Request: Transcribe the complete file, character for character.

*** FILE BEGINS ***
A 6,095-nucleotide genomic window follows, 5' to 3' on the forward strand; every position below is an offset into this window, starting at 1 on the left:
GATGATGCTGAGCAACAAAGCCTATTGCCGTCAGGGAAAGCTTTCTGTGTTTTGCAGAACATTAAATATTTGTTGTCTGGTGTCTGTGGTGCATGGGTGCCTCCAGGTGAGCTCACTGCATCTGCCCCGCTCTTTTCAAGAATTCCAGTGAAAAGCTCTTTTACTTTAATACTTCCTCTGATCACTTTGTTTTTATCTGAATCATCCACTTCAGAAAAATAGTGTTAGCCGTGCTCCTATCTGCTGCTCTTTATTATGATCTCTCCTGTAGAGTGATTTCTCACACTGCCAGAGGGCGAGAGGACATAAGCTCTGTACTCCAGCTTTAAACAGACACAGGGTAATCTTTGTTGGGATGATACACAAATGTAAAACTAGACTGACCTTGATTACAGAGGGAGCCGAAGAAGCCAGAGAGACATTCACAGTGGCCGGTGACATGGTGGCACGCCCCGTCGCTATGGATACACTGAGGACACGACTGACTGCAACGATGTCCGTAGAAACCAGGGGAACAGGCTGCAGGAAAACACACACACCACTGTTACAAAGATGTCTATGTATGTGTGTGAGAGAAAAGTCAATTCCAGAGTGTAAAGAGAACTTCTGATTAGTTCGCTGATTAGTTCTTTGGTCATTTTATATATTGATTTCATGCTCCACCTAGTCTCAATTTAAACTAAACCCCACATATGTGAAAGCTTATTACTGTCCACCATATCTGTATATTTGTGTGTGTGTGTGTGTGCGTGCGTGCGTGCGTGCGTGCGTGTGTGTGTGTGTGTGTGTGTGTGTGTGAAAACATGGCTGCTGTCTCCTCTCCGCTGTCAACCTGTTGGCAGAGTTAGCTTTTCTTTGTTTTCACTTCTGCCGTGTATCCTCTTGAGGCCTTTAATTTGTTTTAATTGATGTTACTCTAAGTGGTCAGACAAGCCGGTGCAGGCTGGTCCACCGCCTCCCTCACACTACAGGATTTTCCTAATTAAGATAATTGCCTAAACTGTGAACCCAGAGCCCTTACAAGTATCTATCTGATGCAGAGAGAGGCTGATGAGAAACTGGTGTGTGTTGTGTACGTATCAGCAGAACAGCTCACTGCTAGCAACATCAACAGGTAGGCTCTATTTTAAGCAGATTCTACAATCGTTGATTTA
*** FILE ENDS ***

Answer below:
A 6,095-nucleotide genomic window follows, 5' to 3' on the forward strand; every position below is an offset into this window, starting at 1 on the left:
GATGATGCTGAGCAACAAAGCCTATTGCCGTCAGGGAAAGCTTTCTGTGTTTTGCAGAACATTAAATATTTGTTGTCTGGTGTCTGTGGTGCATGGGTGCCTCCAGGTGAGCTCACTGCATCTGCCCCGCTCTTTTCAAGAATTCCAGTGAAAAGCTCTTTTACTTTAATACTTCCTCTGATCACTTTGTTTTTATCTGAATCATCCACTTCAGAAAAATAGTGTTAGCCGTGCTCCTATCTGCTGCTCTTTATTATGATCTCTCCTGTAGAGTGATTTCTCACACTGCCAGAGGGCGAGAGGACATAAGCTCTGTACTCCAGCTTTAAACAGACACAGGGTAATCTTTGTTGGGATGATACACAAATGTAAAACTAGACTGACCTTGATTACAGAGGGAGCCGAAGAAGCCAGAGAGACATTCACAGTGGCCGGTGACATGGTGGCACGCCCCGTCGCTATGGATACACTGAGGACACGACTGACTGCAACGATGTCCGTAGAAACCAGGGGAACAGGCTGCAGGAAAACACACACACCACTGTTACAAAGATGTCTATGTATGTGTGTGAGAGAAAAGTCAATTCCAGAGTGTAAAGAGAACTTCTGATTAGTTCGCTGATTAGTTCTTTGGTCATTTTATATATTGATTTCATGCTCCACCTAGTCTCAATTTAAACTAAACCCCACATATGTGAAAGCTTATTACTGTCCACCATATCTGTATATTTGTGTGTGTGTGTGTGTGCGTGCGTGCGTGCGTGCGTGCGTGTGTGTGTGTGTGTGTGTGTGTGTGTGAAAACATGGCTGCTGTCTCCTCTCCGCTGTCAACCTGTTGGCAGAGTTAGCTTTTCTTTGTTTTCACTTCTGCCGTGTATCCTCTTGAGGCCTTTAATTTGTTTTAATTGATGTTACTCTAAGTGGTCAGACAAGCCGGTGCAGGCTGGTCCACCGCCTCCCTCACACTACAGGATTTTCCTAATTAAGATAATTGCCTAAACTGTGAACCCAGAGCCCTTACAAGTATCTATCTGATGCAGAGAGAGGCTGATGAGAAACTGGTGTGTGTTGTGTACGTATCAGCAGAACAGCTCACTGCTAGCAACATCAACAGGTAGGCTCTATTTTAAGCAGATTCTACAATCGTTGATTTA